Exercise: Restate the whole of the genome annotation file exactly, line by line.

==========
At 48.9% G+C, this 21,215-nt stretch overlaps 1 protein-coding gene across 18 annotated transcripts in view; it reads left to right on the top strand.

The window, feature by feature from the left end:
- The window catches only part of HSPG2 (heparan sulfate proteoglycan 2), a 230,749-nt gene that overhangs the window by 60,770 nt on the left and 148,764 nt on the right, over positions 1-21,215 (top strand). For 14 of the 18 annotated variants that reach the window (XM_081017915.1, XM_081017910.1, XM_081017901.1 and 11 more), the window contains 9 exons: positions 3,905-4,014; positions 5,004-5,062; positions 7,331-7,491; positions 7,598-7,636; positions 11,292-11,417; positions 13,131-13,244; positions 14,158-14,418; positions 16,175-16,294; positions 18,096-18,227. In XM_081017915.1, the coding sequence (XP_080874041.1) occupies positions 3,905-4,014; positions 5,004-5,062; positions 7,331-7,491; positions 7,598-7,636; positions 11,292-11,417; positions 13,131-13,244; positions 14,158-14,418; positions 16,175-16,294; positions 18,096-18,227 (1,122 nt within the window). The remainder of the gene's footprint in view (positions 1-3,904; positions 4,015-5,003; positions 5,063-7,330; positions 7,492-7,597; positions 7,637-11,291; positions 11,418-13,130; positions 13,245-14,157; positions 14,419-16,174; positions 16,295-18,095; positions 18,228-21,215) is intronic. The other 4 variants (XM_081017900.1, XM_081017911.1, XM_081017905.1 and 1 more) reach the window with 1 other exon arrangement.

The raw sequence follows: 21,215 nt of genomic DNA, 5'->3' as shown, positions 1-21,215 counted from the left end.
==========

At 48.9% G+C, this 21,215-nt stretch overlaps 1 protein-coding gene across 18 annotated transcripts in view; it reads left to right on the top strand.

The window, feature by feature from the left end:
- The window catches only part of HSPG2 (heparan sulfate proteoglycan 2), a 230,749-nt gene that overhangs the window by 60,770 nt on the left and 148,764 nt on the right, over positions 1-21,215 (top strand). For 14 of the 18 annotated variants that reach the window (XM_081017915.1, XM_081017910.1, XM_081017901.1 and 11 more), the window contains 9 exons: positions 3,905-4,014; positions 5,004-5,062; positions 7,331-7,491; positions 7,598-7,636; positions 11,292-11,417; positions 13,131-13,244; positions 14,158-14,418; positions 16,175-16,294; positions 18,096-18,227. In XM_081017915.1, the coding sequence (XP_080874041.1) occupies positions 3,905-4,014; positions 5,004-5,062; positions 7,331-7,491; positions 7,598-7,636; positions 11,292-11,417; positions 13,131-13,244; positions 14,158-14,418; positions 16,175-16,294; positions 18,096-18,227 (1,122 nt within the window). The remainder of the gene's footprint in view (positions 1-3,904; positions 4,015-5,003; positions 5,063-7,330; positions 7,492-7,597; positions 7,637-11,291; positions 11,418-13,130; positions 13,245-14,157; positions 14,419-16,174; positions 16,295-18,095; positions 18,228-21,215) is intronic. The other 4 variants (XM_081017900.1, XM_081017911.1, XM_081017905.1 and 1 more) reach the window with 1 other exon arrangement.

The raw sequence follows: 21,215 nt of genomic DNA, 5'->3' as shown, positions 1-21,215 counted from the left end.